H.E President William Ruto has pledged that in the next 8 to 12 months Kenya will have the cheapest smartphone manufacturing plant.
Speaking during the Kenya National Chamber of Commerce & Industry AGM, Dr. Ruto said that the government is working with local Telcos to have the smartphones go for less than KES 5,000.
“The real last-mile technology is the gadget. Today, the cheapest smartphone ranges between KES 10,000 to 15,000, we want to see if we can get it to $30 (KES 3,000) to $40 (KES 4,000),”
The president indicated that in less than a year, Kenya will be manufacturing the cheapest smartphone in Africa through local plants.
According to the Communication Authority of Kenya (CA), the country has over 26 million smartphone devices out of 59 million mobile phone devices, putting penetration levels at 53.4 percent.
However, Kenya’s smartphone market is awash with Asian-based manufacturers with Transsion Holdings leading the pack accounting for more than 40 percent of the smartphone market In Kenya, with its brands Tecno, Itel and Infinix.
Samsung comes at a staggering second at 20.35 percent.
The country has proven to be a haven for tech buoyed by cheap internet costs, the low cost of entry-level smartphones from the Asian market, and more importantly, the rising usage of social media.
Approximately 8.3 million Kenyans are active on social media, contributing to high smartphone sales. Kenyan users spend close to three hours a day on social media, primarily using TikTok, Whatsapp, Facebook, and Twitter.
Kenyan Tech Space
Kenya is ranked as one of the top fastest-growing digital economies both regionally and globally owing to the thriving tech scene which is home to the most cutting-edge startups on the continent.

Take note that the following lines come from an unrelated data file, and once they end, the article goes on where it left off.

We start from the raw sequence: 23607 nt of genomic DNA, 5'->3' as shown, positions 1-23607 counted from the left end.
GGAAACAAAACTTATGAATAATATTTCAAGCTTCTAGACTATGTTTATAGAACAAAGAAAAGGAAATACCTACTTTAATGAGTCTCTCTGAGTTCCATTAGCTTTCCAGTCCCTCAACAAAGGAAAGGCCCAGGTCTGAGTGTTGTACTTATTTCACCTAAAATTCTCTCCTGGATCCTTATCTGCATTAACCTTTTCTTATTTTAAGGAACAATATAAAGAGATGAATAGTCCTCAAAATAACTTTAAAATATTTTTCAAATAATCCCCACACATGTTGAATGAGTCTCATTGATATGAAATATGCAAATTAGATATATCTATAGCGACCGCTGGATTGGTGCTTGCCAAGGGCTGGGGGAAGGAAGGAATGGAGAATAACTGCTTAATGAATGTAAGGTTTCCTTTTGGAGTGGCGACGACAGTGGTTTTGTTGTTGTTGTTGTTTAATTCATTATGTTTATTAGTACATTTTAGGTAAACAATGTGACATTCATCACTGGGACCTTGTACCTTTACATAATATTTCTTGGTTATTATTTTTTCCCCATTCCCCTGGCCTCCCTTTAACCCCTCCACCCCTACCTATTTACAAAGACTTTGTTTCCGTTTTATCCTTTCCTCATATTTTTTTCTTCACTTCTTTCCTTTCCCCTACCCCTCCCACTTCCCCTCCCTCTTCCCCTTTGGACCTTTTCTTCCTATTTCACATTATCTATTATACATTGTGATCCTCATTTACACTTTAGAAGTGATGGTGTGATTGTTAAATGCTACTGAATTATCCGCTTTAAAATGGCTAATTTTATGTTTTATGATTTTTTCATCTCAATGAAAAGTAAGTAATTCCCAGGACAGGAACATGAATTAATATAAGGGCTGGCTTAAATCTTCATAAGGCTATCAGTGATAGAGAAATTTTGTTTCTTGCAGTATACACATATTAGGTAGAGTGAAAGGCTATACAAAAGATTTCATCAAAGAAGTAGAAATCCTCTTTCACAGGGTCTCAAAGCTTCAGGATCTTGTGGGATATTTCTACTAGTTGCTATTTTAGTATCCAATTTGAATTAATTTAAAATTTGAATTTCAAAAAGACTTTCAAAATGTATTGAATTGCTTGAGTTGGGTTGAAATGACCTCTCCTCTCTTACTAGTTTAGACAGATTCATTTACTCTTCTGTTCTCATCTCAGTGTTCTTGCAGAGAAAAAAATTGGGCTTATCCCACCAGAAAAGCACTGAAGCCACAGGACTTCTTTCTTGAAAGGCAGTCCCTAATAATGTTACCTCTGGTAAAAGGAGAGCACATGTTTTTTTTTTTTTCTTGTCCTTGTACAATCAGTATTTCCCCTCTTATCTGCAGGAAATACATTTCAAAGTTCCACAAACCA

The country boasts one of the fastest internet speeds in the world thanks to its undersea cables, which have made it a connected landscape. Kenya’s $1 billion tech hub is home to more than 200 startups, as well as established firms like IBM, Intel, and Microsoft.
Just like Kenya, Rwanda announced it has forayed the production of its newest product the Maraphone – the first made-in-Africa back in 2018. So far, three versions, including Mara X1, Z1, and S are produced locally in Kigali.
“Our ambition to become Africa’s ICT hub, a Silicon Savannah pulsating with innovative energy remains a valid dream”, he said in a statement.
So far, President Ruto has pledged to introduce 100,000 kilometers of fiber-optic connectivity to actualize universal broadband.
The government is also funding connectivity support for 17 Level 4 hospitals, connecting 100 law courts to a Local Area Network and connecting 25 institutions in the Technical and Vocational Education and Training sector.
With the local phone manufacturing plant, it remains to be seen if Kenya will finally live up to its dream of becoming Africa’s Silicon valley.
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